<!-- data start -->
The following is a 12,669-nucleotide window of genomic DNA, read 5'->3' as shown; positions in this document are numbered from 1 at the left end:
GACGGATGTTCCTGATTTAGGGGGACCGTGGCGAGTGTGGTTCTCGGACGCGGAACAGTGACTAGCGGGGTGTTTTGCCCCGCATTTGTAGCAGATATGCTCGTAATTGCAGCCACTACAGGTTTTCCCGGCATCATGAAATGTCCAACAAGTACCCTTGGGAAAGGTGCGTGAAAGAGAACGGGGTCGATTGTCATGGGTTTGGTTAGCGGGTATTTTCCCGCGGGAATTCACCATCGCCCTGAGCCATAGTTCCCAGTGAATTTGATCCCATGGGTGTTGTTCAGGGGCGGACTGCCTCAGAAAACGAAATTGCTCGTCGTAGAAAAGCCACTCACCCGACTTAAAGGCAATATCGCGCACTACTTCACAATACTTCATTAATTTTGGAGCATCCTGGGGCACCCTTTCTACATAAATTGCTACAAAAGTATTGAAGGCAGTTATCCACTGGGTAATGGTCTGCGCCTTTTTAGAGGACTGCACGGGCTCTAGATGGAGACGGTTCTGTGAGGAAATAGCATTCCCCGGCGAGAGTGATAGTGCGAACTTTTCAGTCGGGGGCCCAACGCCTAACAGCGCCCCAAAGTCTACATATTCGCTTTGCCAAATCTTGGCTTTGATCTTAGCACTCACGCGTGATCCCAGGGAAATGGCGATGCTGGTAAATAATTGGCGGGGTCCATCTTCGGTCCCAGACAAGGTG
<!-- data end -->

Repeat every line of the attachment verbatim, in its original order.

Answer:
The following is a 12,669-nucleotide window of genomic DNA, read 5'->3' as shown; positions in this document are numbered from 1 at the left end:
GACGGATGTTCCTGATTTAGGGGGACCGTGGCGAGTGTGGTTCTCGGACGCGGAACAGTGACTAGCGGGGTGTTTTGCCCCGCATTTGTAGCAGATATGCTCGTAATTGCAGCCACTACAGGTTTTCCCGGCATCATGAAATGTCCAACAAGTACCCTTGGGAAAGGTGCGTGAAAGAGAACGGGGTCGATTGTCATGGGTTTGGTTAGCGGGTATTTTCCCGCGGGAATTCACCATCGCCCTGAGCCATAGTTCCCAGTGAATTTGATCCCATGGGTGTTGTTCAGGGGCGGACTGCCTCAGAAAACGAAATTGCTCGTCGTAGAAAAGCCACTCACCCGACTTAAAGGCAATATCGCGCACTACTTCACAATACTTCATTAATTTTGGAGCATCCTGGGGCACCCTTTCTACATAAATTGCTACAAAAGTATTGAAGGCAGTTATCCACTGGGTAATGGTCTGCGCCTTTTTAGAGGACTGCACGGGCTCTAGATGGAGACGGTTCTGTGAGGAAATAGCATTCCCCGGCGAGAGTGATAGTGCGAACTTTTCAGTCGGGGGCCCAACGCCTAACAGCGCCCCAAAGTCTACATATTCGCTTTGCCAAATCTTGGCTTTGATCTTAGCACTCACGCGTGATCCCAGGGAAATGGCGATGCTGGTAAATAATTGGCGGGGTCCATCTTCGGTCCCAGACAAGGTG